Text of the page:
National Geographic : 1890 May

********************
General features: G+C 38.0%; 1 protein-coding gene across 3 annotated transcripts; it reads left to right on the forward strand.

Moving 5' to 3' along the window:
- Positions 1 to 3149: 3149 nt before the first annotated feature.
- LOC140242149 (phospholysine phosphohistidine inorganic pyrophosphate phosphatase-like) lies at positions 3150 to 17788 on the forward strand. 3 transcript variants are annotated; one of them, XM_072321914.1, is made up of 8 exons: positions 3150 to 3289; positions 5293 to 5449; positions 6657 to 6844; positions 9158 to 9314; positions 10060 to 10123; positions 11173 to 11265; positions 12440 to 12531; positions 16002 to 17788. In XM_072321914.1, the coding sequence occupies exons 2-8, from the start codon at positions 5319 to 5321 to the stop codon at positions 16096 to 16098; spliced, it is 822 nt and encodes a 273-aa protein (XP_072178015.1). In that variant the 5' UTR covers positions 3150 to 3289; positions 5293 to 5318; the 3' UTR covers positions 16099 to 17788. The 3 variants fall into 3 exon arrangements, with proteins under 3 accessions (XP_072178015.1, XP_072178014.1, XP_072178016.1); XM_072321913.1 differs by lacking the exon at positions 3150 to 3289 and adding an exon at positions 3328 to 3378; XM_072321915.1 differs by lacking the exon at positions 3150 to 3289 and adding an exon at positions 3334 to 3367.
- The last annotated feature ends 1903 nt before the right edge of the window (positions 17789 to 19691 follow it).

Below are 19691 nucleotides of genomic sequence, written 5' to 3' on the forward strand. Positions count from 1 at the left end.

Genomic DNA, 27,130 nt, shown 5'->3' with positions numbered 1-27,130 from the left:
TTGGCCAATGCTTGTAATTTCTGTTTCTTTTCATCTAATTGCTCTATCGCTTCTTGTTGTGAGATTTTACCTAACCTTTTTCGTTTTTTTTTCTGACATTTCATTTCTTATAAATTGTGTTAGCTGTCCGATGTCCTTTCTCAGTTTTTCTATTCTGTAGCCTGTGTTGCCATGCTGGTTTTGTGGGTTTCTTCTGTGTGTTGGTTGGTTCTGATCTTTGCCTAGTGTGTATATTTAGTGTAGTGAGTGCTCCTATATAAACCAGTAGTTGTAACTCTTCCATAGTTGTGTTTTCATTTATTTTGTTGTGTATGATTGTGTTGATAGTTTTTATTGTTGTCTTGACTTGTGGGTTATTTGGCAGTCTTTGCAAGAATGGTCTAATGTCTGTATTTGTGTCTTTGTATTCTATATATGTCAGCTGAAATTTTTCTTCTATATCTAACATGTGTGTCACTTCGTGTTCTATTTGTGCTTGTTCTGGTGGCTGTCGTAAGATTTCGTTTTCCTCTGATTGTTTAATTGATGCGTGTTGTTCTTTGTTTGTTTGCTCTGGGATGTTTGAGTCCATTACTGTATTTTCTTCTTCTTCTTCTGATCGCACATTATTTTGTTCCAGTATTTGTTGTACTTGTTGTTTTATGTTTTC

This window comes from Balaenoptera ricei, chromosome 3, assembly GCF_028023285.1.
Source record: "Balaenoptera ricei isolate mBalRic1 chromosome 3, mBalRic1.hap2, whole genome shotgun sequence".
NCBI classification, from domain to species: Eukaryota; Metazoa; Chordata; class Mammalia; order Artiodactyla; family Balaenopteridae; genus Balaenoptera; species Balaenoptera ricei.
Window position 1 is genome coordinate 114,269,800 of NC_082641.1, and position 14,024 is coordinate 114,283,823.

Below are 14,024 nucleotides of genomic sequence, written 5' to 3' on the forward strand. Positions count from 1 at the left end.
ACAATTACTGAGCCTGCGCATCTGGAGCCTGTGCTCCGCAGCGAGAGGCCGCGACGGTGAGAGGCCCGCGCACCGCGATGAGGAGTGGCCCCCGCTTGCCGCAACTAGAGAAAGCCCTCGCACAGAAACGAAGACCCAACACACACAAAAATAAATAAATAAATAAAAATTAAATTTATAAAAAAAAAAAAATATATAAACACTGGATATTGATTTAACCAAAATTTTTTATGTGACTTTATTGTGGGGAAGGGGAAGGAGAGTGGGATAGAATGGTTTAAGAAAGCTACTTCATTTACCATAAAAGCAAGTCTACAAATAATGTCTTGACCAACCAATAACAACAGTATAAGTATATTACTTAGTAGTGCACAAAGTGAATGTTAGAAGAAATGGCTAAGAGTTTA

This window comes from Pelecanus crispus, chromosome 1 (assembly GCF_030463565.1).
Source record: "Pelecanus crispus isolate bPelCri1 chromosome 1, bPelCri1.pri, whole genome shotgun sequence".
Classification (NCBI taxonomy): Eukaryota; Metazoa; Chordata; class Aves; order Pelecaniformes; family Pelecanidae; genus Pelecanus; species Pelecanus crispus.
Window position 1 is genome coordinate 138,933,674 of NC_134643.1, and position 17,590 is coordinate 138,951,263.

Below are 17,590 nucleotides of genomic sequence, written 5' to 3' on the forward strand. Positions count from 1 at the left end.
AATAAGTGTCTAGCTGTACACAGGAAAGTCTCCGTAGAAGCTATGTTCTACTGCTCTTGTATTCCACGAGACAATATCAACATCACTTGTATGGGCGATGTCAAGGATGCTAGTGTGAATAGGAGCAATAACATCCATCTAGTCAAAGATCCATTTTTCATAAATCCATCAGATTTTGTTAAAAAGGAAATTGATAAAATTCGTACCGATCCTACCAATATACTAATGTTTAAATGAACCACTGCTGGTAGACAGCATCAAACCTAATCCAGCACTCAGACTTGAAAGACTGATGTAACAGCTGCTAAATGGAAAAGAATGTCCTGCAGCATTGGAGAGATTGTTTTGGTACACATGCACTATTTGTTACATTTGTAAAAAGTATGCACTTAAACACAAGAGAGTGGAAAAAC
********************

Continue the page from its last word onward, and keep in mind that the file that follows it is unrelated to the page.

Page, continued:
114 National GeographicMagazine. lunar tables being so inaccurate that an error of several hundred miles was quite possible and an accurate determination would depend upon the respective errors of instrument, observation and the lunar tables happening to balance one another. Halley ven tured to express the hope that the tables may be so amended that an error may scarce ever exceed three minutes, which would cor respond to a degree and a half of longitude, amounting at the equator to a distance of a little less than one hundred miles. Messerschmidt, who preceded Bering as an explorer of Eastern Siberia, was according to Middendorf (Sib. Reise, iv. 1, p. 6) thirty-two degress out in his determination of the longitude, and the eastward extent of Asia in this region was underrated by that amount or thereabouts, on many maps. One other means of approximating to the meridian remained, in the observation of eclipses. This from the comparative rarity of these occurrences in the case of the sun and moon, could with the imperfect instruments of those days be available but sel dom. Owing to the difficulty of determining the exact time of the first and last contacts the longitudes computed by these obser vations were liable to quite as great inaccuracy as those computed from the lunar tables. Still an ordinary spyglass would enable an observer to note the time within a minute or two, and, if he was possessed of the local time, a simple comparison with the ob served time of the eclipse in some locality where the longitude was known would give a fairly good determination, considering the instruments and methods of those days. Of the four eclipses of the moon occurring in 1728-9 two might have been observed without difficulty by Bering, one would have been invisible to him, and one might barely have been noted, but in all probability was not observed by him. In none of the published reports of the expedition is any mention made by Bering or his officers of the occurrence or observation of an eclipse, which seems very sin gular if by such an observation he was enabled to correct an error of 30° in the longitude of northeastern Siberia. However, Mid dendorf states (Sib. Reise, iv. 1, p. 56) that "Bering and his lieu tenant in the years 1728 and 1729 observed in Kamchatka* two eclipses of the moon," by which they corrected the longitude. He gives no authority for this statement. * It is possible that an eclipse observed at Ilimsk in Middle Siberia by Chirikoff is thus erroneously referred to.